Two Swedish men were on Tuesday charged with violating a maritime grave site by diving at the wreck of a Baltic Sea passenger ferry that sank in 1994, claiming 852 lives.
The two men, aged 34 and 37, were part of a film crew involved in making a documentary about the M/S Estonia.
A Finnish Border Guard vessel dispatched in September 2019 detected a diving support vessel, identified as the German-flagged Fritz Reuter, at the location.
The crew used a remotely operated vehicle (ROV) to film the wreck. This constituted a violation of the grave site, Swedish prosecutor Helene Gestrin said.
The film crew included Swedish, Norwegian and German nationals, while the Fritz Reuter crew were German and Polish.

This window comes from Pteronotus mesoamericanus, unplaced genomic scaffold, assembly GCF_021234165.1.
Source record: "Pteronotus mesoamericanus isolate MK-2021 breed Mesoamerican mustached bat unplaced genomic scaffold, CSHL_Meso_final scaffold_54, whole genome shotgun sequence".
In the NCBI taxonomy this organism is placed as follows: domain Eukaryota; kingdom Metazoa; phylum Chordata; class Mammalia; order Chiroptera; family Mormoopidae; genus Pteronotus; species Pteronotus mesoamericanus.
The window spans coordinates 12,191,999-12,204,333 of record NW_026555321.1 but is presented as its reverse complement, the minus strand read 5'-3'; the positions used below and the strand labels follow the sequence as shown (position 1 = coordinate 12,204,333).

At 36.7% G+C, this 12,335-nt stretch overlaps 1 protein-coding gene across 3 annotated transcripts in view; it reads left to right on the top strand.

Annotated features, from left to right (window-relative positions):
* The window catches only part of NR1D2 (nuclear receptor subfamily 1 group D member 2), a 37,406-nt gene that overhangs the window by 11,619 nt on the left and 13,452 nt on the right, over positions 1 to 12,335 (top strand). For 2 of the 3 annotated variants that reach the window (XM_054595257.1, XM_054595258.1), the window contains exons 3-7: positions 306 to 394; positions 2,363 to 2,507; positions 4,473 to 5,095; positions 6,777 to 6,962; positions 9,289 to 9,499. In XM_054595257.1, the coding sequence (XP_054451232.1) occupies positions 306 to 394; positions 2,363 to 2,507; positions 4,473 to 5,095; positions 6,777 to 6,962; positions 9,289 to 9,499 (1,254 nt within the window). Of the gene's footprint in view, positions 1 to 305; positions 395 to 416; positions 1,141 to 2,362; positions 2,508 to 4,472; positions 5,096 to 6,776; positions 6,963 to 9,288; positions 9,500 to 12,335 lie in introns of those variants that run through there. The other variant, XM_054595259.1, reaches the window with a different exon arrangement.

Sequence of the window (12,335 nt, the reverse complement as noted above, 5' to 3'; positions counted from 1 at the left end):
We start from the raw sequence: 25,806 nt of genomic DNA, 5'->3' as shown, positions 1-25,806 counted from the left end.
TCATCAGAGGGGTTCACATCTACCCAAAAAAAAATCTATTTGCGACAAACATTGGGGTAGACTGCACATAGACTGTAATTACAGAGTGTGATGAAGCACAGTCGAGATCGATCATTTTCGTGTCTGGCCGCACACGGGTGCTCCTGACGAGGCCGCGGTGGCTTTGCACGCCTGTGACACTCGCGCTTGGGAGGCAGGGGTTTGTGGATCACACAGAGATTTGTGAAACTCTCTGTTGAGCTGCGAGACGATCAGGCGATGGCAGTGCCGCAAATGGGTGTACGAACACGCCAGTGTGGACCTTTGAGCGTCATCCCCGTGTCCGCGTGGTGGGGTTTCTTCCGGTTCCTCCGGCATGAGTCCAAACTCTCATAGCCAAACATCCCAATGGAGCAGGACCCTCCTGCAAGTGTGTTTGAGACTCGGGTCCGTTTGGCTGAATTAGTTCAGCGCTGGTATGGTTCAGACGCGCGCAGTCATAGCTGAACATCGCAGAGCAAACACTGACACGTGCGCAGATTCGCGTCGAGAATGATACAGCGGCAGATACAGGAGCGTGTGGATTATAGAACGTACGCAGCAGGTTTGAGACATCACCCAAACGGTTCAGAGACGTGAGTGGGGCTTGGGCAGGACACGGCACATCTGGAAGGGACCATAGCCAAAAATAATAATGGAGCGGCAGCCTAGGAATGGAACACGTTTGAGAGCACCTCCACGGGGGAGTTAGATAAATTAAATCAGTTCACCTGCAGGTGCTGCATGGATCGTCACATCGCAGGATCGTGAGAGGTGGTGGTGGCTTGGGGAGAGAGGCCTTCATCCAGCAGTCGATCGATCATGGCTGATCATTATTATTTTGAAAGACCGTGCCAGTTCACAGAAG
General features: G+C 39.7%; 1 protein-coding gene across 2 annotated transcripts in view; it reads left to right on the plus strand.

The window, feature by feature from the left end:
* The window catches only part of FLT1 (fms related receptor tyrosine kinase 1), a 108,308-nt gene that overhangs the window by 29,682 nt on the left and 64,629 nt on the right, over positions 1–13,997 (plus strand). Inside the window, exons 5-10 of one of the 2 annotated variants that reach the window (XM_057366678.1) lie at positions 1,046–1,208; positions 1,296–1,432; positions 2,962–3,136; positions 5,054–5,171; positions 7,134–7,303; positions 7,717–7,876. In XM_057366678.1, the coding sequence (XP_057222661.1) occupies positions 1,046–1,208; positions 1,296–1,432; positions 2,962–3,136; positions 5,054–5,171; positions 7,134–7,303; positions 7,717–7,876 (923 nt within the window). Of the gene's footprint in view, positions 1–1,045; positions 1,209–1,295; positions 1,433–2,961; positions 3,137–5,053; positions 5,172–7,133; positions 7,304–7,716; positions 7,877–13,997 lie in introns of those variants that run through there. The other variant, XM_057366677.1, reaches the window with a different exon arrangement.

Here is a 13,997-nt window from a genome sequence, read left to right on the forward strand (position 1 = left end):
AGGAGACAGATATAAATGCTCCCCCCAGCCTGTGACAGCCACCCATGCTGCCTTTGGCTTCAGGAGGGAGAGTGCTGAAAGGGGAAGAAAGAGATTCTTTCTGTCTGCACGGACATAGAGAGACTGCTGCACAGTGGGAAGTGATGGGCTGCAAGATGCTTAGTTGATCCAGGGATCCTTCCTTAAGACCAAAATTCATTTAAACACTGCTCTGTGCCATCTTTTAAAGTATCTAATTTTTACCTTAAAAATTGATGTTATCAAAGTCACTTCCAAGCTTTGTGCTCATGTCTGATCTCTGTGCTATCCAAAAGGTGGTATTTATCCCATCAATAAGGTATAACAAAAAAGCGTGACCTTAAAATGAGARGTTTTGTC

A 'modern-day Titanic'
The ferry was en route from Tallinn, Estonia, to Stockholm when a storm ripped off the bow door. Of the 989 people on board, only 137 survived the September 28, 1994 ordeal, sometimes compared to a modern-day Titanic.
Most of the bodies were never recovered. An international agreement declared the wreck a grave site in 1995 and banned diving there. Finland, Estonia, Poland, Russia and Sweden have signed the agreement. Germany has not.
"The law has not previously been tried by a court," Gestrin said.
Up to two years in jail
Under Swedish legislation, the two men risk a fine or up to two years in jail if convicted. They have denied any wrongdoing.
The M/S Estonia wreck is in Finland's exclusive economic zone but lies in international waters in the Baltic Sea about 100 kilometres south of the Finnish port of Turku.
A trial date at the Gothenburg district court is pending.